Qatar is building a whole new city from scratch for the 2022 World Cup

By Leah Ginsberg

Qatar 2022! Not excited that the Middle Eastern country is hosting the World Cup in eight years? Well it’s about to get even more interesting: Rather than just build some new stadiums like most host countries, the filthy rich State of Qatar is spending $45 billion to build a whole new city from scratch.

Lusail will cover 28 square miles on the desert coast along the Persian Gulf approximately nines miles from Doha, the country’s largest city.

The whole city was planned like a five-star hotel. (Photo: Lusail.com)
The whole city was planned like a five-star hotel. (Photo: Lusail.com)
The vision for the marina mall. (Photo: Courtesy HOK)
The vision for the marina mall. (Photo: Courtesy HOK)

And it will be a metropolis of the future: Plans include a commercial district, a lagoon, two marinas, a swanky shopping mall, luxury hotels, a hospital, a zoo, golf courses, a snow park, a Six Flags amusement park and more.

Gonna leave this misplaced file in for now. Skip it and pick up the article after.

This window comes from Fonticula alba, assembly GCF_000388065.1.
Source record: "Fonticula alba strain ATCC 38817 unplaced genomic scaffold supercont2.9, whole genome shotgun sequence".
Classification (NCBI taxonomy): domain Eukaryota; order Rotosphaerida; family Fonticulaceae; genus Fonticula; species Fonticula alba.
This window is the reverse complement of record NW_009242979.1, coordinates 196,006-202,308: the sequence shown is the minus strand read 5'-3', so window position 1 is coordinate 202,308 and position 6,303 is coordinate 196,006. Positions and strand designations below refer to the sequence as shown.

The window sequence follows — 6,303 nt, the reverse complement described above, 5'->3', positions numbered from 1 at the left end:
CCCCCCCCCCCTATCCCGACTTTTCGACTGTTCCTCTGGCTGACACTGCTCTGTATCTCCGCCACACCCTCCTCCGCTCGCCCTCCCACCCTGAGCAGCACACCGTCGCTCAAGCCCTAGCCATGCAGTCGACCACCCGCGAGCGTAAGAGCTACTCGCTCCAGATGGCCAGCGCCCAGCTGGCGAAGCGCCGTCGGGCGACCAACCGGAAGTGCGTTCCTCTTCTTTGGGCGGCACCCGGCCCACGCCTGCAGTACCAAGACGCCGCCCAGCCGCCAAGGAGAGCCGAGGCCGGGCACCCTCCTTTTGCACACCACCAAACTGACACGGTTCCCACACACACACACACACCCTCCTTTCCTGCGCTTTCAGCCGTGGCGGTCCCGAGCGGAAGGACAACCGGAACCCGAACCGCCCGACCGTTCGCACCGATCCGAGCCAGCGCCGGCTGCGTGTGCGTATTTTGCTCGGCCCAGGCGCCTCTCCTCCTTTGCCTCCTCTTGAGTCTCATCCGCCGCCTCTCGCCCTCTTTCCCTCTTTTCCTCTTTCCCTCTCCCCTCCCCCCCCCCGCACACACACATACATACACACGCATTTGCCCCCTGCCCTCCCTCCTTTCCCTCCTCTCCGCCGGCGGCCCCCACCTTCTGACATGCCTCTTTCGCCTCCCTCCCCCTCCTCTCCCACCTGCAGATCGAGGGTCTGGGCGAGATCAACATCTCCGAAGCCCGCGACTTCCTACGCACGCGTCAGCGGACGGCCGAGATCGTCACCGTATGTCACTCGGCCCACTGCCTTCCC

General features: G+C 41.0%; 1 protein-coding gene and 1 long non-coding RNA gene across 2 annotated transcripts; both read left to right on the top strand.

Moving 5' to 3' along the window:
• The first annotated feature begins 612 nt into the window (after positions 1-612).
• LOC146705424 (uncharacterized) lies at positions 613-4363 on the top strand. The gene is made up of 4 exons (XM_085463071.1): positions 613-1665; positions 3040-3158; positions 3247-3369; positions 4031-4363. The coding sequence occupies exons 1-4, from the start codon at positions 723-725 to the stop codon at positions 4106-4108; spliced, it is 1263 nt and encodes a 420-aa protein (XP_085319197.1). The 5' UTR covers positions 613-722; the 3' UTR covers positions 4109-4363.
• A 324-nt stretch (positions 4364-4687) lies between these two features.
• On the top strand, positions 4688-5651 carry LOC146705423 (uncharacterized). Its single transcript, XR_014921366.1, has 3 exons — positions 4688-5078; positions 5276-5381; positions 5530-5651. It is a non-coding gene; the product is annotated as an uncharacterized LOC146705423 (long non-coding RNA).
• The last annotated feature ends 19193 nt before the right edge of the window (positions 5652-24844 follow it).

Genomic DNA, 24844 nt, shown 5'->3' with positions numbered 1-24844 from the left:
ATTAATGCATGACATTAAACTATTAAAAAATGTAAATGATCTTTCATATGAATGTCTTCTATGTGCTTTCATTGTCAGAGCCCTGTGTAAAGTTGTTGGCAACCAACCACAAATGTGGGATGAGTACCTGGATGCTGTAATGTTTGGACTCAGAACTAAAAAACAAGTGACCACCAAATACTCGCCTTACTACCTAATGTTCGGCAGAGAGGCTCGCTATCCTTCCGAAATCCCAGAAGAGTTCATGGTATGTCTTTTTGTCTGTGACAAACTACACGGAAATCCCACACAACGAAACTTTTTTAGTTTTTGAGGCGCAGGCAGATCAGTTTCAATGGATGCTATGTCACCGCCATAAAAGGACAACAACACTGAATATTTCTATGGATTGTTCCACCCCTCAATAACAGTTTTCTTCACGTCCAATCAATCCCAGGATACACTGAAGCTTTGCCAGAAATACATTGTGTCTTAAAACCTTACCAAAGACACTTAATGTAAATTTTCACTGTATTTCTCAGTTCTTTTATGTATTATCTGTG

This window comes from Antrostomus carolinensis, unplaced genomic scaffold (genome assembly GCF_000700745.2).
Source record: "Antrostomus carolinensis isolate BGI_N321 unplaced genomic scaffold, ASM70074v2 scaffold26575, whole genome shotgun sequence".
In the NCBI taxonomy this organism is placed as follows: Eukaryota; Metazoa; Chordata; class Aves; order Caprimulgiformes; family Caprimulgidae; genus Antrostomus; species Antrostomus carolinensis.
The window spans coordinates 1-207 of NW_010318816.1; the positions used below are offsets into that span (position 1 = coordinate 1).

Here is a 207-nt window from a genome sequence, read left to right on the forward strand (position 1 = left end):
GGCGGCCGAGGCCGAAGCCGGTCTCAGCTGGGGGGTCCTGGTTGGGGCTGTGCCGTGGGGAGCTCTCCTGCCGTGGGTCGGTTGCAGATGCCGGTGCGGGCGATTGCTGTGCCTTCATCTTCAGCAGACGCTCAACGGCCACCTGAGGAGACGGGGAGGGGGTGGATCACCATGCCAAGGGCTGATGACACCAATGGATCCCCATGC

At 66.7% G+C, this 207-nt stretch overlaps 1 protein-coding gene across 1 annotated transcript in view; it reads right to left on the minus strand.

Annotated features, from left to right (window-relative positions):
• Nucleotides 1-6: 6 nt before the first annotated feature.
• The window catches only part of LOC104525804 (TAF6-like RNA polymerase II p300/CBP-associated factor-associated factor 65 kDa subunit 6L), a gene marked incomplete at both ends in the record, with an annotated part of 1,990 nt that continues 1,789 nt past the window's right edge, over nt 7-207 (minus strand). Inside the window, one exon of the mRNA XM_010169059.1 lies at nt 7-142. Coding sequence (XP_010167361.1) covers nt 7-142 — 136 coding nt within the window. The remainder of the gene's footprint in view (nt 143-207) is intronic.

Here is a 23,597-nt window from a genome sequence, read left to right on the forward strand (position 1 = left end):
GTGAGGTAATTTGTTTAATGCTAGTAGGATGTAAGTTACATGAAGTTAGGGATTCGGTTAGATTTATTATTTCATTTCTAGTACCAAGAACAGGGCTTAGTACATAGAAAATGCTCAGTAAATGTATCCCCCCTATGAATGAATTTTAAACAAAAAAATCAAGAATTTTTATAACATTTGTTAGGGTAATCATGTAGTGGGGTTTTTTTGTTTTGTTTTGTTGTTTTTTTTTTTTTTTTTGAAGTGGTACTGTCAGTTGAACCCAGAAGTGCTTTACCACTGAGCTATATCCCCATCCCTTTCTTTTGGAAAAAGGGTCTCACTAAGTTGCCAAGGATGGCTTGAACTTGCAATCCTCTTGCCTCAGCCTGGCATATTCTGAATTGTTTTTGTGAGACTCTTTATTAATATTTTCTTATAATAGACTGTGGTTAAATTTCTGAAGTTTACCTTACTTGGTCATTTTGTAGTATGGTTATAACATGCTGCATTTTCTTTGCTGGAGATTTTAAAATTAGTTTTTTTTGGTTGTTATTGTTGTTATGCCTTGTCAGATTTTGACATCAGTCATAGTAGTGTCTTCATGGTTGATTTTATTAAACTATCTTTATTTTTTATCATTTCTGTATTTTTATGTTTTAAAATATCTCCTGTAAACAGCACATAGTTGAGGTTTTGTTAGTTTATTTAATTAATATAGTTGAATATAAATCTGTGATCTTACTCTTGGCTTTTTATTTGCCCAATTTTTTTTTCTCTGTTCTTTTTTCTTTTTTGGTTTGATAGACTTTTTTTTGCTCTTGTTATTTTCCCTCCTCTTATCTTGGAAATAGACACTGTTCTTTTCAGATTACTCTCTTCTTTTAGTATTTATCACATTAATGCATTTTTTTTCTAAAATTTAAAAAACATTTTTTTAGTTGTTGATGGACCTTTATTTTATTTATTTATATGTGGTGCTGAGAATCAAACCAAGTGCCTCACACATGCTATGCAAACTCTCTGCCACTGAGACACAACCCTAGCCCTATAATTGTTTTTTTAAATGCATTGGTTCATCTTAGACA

For getting around town there will be a light rail, underground pedestrian tunnels and water taxis.

Everything from transportation to communication will be controlled by command center computers. And yes, people will actually live in Lusail – there will be housing for about 250,000 people.

The environmentally friendly stadium will be surrounded by water. (Photos: Illustration by Qatar 2022 via Getty Images)
The environmentally friendly stadium will be surrounded by water. (Photos: Illustration by Qatar 2022 via Getty Images)
What the inside of the stadium will look like. (Photos: Illustration by Qatar 2022 via Getty Images)
What the inside of the stadium will look like. (Photos: Illustration by Qatar 2022 via Getty Images)

Of course, there will be an environmentally friendly 86,000 seater stadium for the finals of the World Cup. 

It certainly will be a shiny new toy of a city. But some are worried there will also be a price beyond the billions the government will spend building it.

Qatar has faced accusations of exploitation of its approximately 1.4 million poor migrant workers, something organisers have strenuously denied.

Original post by Y! Travel Journal

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